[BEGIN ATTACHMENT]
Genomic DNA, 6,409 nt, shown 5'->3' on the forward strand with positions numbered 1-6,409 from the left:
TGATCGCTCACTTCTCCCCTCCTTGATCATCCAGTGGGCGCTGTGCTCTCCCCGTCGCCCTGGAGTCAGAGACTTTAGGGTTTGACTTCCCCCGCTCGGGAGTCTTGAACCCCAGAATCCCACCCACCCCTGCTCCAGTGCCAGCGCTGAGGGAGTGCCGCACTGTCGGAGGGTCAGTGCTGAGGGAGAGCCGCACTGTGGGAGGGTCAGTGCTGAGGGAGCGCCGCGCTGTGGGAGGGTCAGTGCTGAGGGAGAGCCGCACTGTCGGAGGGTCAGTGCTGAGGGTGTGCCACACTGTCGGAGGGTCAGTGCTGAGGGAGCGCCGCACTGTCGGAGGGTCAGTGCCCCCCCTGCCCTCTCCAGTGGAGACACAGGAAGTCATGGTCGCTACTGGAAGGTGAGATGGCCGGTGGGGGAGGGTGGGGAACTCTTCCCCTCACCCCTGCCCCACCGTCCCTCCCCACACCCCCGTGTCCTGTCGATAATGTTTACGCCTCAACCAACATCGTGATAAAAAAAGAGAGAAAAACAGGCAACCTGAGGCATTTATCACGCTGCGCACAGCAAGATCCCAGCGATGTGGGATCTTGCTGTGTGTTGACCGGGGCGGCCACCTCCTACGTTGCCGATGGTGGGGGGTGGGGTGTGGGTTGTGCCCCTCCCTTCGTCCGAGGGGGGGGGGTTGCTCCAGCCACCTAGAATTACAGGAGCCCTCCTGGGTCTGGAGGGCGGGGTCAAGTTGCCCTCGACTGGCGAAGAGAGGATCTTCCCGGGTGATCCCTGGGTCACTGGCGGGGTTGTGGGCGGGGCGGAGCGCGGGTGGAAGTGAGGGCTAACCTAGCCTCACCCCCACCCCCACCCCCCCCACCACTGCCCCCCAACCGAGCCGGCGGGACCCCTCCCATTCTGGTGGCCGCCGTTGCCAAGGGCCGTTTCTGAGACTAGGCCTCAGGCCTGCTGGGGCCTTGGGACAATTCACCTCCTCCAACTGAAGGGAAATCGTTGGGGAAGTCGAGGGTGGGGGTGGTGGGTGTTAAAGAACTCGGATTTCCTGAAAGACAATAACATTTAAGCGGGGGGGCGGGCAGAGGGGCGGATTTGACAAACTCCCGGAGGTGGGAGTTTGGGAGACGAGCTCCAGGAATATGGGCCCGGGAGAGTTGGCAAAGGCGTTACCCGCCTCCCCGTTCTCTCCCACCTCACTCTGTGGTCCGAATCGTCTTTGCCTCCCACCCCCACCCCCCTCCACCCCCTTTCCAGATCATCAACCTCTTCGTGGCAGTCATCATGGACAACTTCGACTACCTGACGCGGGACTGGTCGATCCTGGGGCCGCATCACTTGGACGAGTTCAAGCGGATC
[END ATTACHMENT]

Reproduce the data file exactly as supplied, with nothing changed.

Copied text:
Genomic DNA, 6,409 nt, shown 5'->3' on the forward strand with positions numbered 1-6,409 from the left:
TGATCGCTCACTTCTCCCCTCCTTGATCATCCAGTGGGCGCTGTGCTCTCCCCGTCGCCCTGGAGTCAGAGACTTTAGGGTTTGACTTCCCCCGCTCGGGAGTCTTGAACCCCAGAATCCCACCCACCCCTGCTCCAGTGCCAGCGCTGAGGGAGTGCCGCACTGTCGGAGGGTCAGTGCTGAGGGAGAGCCGCACTGTGGGAGGGTCAGTGCTGAGGGAGCGCCGCGCTGTGGGAGGGTCAGTGCTGAGGGAGAGCCGCACTGTCGGAGGGTCAGTGCTGAGGGTGTGCCACACTGTCGGAGGGTCAGTGCTGAGGGAGCGCCGCACTGTCGGAGGGTCAGTGCCCCCCCTGCCCTCTCCAGTGGAGACACAGGAAGTCATGGTCGCTACTGGAAGGTGAGATGGCCGGTGGGGGAGGGTGGGGAACTCTTCCCCTCACCCCTGCCCCACCGTCCCTCCCCACACCCCCGTGTCCTGTCGATAATGTTTACGCCTCAACCAACATCGTGATAAAAAAAGAGAGAAAAACAGGCAACCTGAGGCATTTATCACGCTGCGCACAGCAAGATCCCAGCGATGTGGGATCTTGCTGTGTGTTGACCGGGGCGGCCACCTCCTACGTTGCCGATGGTGGGGGGTGGGGTGTGGGTTGTGCCCCTCCCTTCGTCCGAGGGGGGGGGGTTGCTCCAGCCACCTAGAATTACAGGAGCCCTCCTGGGTCTGGAGGGCGGGGTCAAGTTGCCCTCGACTGGCGAAGAGAGGATCTTCCCGGGTGATCCCTGGGTCACTGGCGGGGTTGTGGGCGGGGCGGAGCGCGGGTGGAAGTGAGGGCTAACCTAGCCTCACCCCCACCCCCACCCCCCCCACCACTGCCCCCCAACCGAGCCGGCGGGACCCCTCCCATTCTGGTGGCCGCCGTTGCCAAGGGCCGTTTCTGAGACTAGGCCTCAGGCCTGCTGGGGCCTTGGGACAATTCACCTCCTCCAACTGAAGGGAAATCGTTGGGGAAGTCGAGGGTGGGGGTGGTGGGTGTTAAAGAACTCGGATTTCCTGAAAGACAATAACATTTAAGCGGGGGGGCGGGCAGAGGGGCGGATTTGACAAACTCCCGGAGGTGGGAGTTTGGGAGACGAGCTCCAGGAATATGGGCCCGGGAGAGTTGGCAAAGGCGTTACCCGCCTCCCCGTTCTCTCCCACCTCACTCTGTGGTCCGAATCGTCTTTGCCTCCCACCCCCACCCCCCTCCACCCCCTTTCCAGATCATCAACCTCTTCGTGGCAGTCATCATGGACAACTTCGACTACCTGACGCGGGACTGGTCGATCCTGGGGCCGCATCACTTGGACGAGTTCAAGCGGATC